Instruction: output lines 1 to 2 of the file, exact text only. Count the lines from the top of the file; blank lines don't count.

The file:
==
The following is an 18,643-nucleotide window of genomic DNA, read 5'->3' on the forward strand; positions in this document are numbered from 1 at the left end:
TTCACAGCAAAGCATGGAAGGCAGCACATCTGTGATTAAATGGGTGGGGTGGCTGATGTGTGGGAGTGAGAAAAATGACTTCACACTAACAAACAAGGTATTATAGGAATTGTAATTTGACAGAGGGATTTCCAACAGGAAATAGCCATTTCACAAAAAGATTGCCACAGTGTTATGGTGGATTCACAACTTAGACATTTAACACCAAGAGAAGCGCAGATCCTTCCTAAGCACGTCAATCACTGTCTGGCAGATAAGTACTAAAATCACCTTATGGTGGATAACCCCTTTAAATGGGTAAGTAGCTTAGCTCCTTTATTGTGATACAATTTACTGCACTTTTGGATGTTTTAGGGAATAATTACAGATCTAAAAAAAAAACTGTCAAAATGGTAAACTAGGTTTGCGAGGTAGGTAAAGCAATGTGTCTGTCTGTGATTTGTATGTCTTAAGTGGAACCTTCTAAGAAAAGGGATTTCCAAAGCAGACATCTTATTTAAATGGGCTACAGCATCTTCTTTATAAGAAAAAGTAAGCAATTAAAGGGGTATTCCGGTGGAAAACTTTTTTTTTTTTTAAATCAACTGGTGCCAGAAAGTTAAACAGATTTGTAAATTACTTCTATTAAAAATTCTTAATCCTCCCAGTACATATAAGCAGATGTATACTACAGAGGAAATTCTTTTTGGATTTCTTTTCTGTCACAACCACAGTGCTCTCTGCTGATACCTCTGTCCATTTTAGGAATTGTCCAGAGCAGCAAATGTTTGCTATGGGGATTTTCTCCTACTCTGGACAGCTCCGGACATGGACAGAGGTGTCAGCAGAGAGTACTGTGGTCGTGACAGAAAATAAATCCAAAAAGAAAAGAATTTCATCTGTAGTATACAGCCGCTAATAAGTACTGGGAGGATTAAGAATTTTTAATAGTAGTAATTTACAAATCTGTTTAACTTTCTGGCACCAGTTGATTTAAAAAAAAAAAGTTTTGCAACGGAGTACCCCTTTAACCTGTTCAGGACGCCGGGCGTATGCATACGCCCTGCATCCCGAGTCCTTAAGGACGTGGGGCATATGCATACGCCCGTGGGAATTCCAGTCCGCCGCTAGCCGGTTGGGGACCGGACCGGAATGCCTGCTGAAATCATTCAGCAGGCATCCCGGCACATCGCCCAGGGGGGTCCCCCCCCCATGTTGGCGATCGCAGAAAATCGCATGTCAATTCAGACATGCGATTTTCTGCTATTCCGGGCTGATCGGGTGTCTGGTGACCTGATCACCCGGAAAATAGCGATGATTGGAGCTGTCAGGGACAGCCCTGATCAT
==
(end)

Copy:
The following is an 18,643-nucleotide window of genomic DNA, read 5'->3' on the forward strand; positions in this document are numbered from 1 at the left end:
TTCACAGCAAAGCATGGAAGGCAGCACATCTGTGATTAAATGGGTGGGGTGGCTGATGTGTGGGAGTGAGAAAAATGACTTCACACTAACAAACAAGGTATTATAGGAATTGTAATTTGACAGAGGGATTTCCAACAGGAAATAGCCATTTCACAAAAAGATTGCCACAGTGTTATGGTGGATTCACAACTTAGACATTTAACACCAAGAGAAGCGCAGATCCTTCCTAAGCACGTCAATCACTGTCTGGCAGATAAGTACTAAAATCACCTTATGGTGGATAACCCCTTTAAATGGGTAAGTAGCTTAGCTCCTTTATTGTGATACAATTTACTGCACTTTTGGATGTTTTAGGGAATAATTACAGATCTAAAAAAAAAACTGTCAAAATGGTAAACTAGGTTTGCGAGGTAGGTAAAGCAATGTGTCTGTCTGTGATTTGTATGTCTTAAGTGGAACCTTCTAAGAAAAGGGATTTCCAAAGCAGACATCTTATTTAAATGGGCTACAGCATCTTCTTTATAAGAAAAAGTAAGCAATTAAAGGGGTATTCCGGTGGAAAACTTTTTTTTTTTTTAAATCAACTGGTGCCAGAAAGTTAAACAGATTTGTAAATTACTTCTATTAAAAATTCTTAATCCTCCCAGTACATATAAGCAGATGTATACTACAGAGGAAATTCTTTTTGGATTTCTTTTCTGTCACAACCACAGTGCTCTCTGCTGATACCTCTGTCCATTTTAGGAATTGTCCAGAGCAGCAAATGTTTGCTATGGGGATTTTCTCCTACTCTGGACAGCTCCGGACATGGACAGAGGTGTCAGCAGAGAGTACTGTGGTCGTGACAGAAAATAAATCCAAAAAGAAAAGAATTTCATCTGTAGTATACAGCCGCTAATAAGTACTGGGAGGATTAAGAATTTTTAATAGTAGTAATTTACAAATCTGTTTAACTTTCTGGCACCAGTTGATTTAAAAAAAAAAAGTTTTGCAACGGAGTACCCCTTTAACCTGTTCAGGACGCCGGGCGTATGCATACGCCCTGCATCCCGAGTCCTTAAGGACGTGGGGCATATGCATACGCCCGTGGGAATTCCAGTCCGCCGCTAGCCGGTTGGGGACCGGACCGGAATGCCTGCTGAAATCATTCAGCAGGCATCCCGGCACATCGCCCAGGGGGGTCCCCCCCCCATGTTGGCGATCGCAGAAAATCGCATGTCAATTCAGACATGCGATTTTCTGCTATTCCGGGCTGATCGGGTGTCTGGTGACCTGATCACCCGGAAAATAGCGATGATTGGAGCTGTCAGGGACAGCCCTGATCAT